• increasing volumes of road, rail and air traffic
  • planning that results in noise-based land-use conflicts.

A survey in 2004 found that 46% of respondents considered road traffic noise to be a problem in their neighbourhood (DEC 2004a).

Further adding to noise in metropolitan areas of NSW is Sydney Airport, Australia's busiest accounting for 44% of the country's international aircraft movements. A record 31 million domestic and international passengers travelled through Sydney Airport in 2006–07, an increase of 6.4% (1.87 million people) on the previous year (DSRD 2008).

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Preventing noise impacts

Table 3.6 shows the range of government agencies responsible for dealing with noise issues, with local councils and the NSW Police having the main role. Some councils have addressed noise issues in their local environmental plans and have development control plans that provide acceptable noise criteria. Councils can also implement noise control measures as part of their development approval for subdivisions and individual developments and may include specific conditions of consent or design options to address noise issues.

Table 3.6: Government agency responsibilities for noise issues in NSW

Enforcement authority

Type of noise or source

Airservices Australia

Aircraft (commercial and in flight)


Aircraft on ground at private and council airports

Barking dogs

Backyard workshops, small factories and commercial premises

Building and construction

Garbage collection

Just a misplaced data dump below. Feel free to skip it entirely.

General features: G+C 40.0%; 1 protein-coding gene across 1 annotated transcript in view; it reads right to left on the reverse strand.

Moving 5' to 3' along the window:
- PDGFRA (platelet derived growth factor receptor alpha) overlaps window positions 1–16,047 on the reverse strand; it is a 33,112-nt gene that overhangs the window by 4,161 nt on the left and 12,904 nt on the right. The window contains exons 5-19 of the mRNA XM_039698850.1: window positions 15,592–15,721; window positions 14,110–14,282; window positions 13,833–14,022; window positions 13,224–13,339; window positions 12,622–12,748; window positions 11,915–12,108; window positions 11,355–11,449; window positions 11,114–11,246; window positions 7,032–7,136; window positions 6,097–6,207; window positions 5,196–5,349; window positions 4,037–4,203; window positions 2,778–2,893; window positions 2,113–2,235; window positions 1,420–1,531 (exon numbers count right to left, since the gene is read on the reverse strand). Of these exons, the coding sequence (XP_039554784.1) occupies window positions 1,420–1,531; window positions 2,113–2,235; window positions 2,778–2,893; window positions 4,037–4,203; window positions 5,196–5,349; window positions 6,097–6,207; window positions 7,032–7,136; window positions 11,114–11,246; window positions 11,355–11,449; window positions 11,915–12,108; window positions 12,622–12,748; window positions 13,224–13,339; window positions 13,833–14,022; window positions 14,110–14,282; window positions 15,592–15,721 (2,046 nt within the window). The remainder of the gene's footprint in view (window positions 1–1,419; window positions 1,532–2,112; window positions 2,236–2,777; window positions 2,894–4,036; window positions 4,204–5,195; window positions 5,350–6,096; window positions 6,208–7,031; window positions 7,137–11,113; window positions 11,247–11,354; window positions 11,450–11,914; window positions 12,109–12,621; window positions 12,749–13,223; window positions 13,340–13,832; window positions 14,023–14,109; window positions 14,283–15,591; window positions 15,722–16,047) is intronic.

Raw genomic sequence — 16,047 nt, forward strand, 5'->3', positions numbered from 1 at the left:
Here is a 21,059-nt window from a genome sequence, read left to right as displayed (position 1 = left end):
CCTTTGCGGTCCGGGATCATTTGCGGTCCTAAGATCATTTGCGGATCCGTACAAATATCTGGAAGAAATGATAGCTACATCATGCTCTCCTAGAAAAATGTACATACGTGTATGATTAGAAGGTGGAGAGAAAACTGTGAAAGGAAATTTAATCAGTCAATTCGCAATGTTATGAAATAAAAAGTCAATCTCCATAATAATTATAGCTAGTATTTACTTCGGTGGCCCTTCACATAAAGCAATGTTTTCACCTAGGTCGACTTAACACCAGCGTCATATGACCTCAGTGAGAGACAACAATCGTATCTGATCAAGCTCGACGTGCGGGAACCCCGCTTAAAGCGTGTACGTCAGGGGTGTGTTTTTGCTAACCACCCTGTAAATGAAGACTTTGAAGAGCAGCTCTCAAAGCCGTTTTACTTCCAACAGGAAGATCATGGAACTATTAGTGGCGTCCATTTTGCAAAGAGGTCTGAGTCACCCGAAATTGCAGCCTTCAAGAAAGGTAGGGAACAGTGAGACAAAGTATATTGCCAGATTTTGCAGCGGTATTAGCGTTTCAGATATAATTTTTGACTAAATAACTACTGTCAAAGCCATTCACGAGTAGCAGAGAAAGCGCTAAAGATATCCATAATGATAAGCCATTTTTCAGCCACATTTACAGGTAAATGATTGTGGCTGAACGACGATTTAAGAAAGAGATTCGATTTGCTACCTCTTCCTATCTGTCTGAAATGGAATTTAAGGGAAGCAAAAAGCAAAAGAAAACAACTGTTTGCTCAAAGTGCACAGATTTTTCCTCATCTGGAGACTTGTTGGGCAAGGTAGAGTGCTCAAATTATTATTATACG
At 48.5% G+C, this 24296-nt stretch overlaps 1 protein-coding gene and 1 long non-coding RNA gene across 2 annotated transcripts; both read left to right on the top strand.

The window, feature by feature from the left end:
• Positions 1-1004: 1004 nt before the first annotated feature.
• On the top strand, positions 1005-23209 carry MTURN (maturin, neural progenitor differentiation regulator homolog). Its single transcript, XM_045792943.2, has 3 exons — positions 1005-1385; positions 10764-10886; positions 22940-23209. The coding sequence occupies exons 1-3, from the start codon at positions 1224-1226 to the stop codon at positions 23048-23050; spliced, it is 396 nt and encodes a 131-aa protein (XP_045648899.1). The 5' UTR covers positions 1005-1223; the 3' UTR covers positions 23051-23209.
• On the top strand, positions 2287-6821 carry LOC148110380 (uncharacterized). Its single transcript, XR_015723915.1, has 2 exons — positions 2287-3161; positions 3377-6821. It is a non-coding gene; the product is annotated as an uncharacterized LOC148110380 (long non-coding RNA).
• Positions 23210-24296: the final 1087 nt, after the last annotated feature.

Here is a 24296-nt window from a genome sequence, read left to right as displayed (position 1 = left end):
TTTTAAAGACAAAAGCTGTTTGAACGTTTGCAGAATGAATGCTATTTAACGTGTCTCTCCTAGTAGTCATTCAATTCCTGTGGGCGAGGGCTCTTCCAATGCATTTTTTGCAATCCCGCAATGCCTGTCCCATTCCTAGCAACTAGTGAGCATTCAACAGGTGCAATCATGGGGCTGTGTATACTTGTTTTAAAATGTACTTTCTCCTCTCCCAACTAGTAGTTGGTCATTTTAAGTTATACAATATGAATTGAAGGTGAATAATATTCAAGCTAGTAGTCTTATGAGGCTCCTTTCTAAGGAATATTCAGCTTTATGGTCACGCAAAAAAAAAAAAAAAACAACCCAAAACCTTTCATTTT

Public sporting and entertainment venues

Local roads

Councils, NSW Police

Car or house alarms

Motor vehicles on private property

Noisy garden equipment or household appliances

Noisy neighbours, parties or music on residential premises


Large industrial complexes

Major public infrastructure

Concerts at major state venues (such as Sydney Cricket Ground, The Domain, Sydney Olympic Park)

Rail noise

DECCW, councils, NSW Police

Motor vehicles in public places and car sound systems

NSW Police, NSW Office of Liquor, Gaming and Racing

Clubs, pubs and other licensed venues

NSW Maritime

Boats (recreational), jet skis, music on boats

Ports Corporation

Container and passenger ships

Roads and Traffic Authority NSW

Road traffic on freeways, tollways and expressways

The following NSW Government publications provide guidance to regulators and industry about land-use planning principles that can result in better residential environments and the avoidance of land-use conflicts:

  • Environmental Criteria for Road Traffic Noise (EPA 1999)
  • NSW Industrial Noise Policy (EPA 2000)
  • Noise Guide for Local Government (DEC 2004b)
  • Assessing Vibration: A technical guideline (DEC 2006)
  • Interim Guideline for the Assessment of Noise from Rail Infrastructure Projects (DECC & DoP 2007)